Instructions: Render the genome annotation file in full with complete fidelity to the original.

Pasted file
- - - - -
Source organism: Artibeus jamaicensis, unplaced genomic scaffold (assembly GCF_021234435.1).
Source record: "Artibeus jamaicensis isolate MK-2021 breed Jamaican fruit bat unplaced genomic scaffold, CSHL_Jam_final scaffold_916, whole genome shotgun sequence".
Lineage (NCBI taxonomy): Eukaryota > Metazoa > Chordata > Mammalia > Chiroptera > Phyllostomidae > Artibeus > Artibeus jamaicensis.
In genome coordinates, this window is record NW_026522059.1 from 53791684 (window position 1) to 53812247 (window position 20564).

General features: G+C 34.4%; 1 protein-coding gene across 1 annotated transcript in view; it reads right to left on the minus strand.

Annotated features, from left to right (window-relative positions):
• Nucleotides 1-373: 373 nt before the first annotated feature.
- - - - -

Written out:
Source organism: Artibeus jamaicensis, unplaced genomic scaffold (assembly GCF_021234435.1).
Source record: "Artibeus jamaicensis isolate MK-2021 breed Jamaican fruit bat unplaced genomic scaffold, CSHL_Jam_final scaffold_916, whole genome shotgun sequence".
Lineage (NCBI taxonomy): Eukaryota > Metazoa > Chordata > Mammalia > Chiroptera > Phyllostomidae > Artibeus > Artibeus jamaicensis.
In genome coordinates, this window is record NW_026522059.1 from 53791684 (window position 1) to 53812247 (window position 20564).

General features: G+C 34.4%; 1 protein-coding gene across 1 annotated transcript in view; it reads right to left on the minus strand.

Annotated features, from left to right (window-relative positions):
• Nucleotides 1-373: 373 nt before the first annotated feature.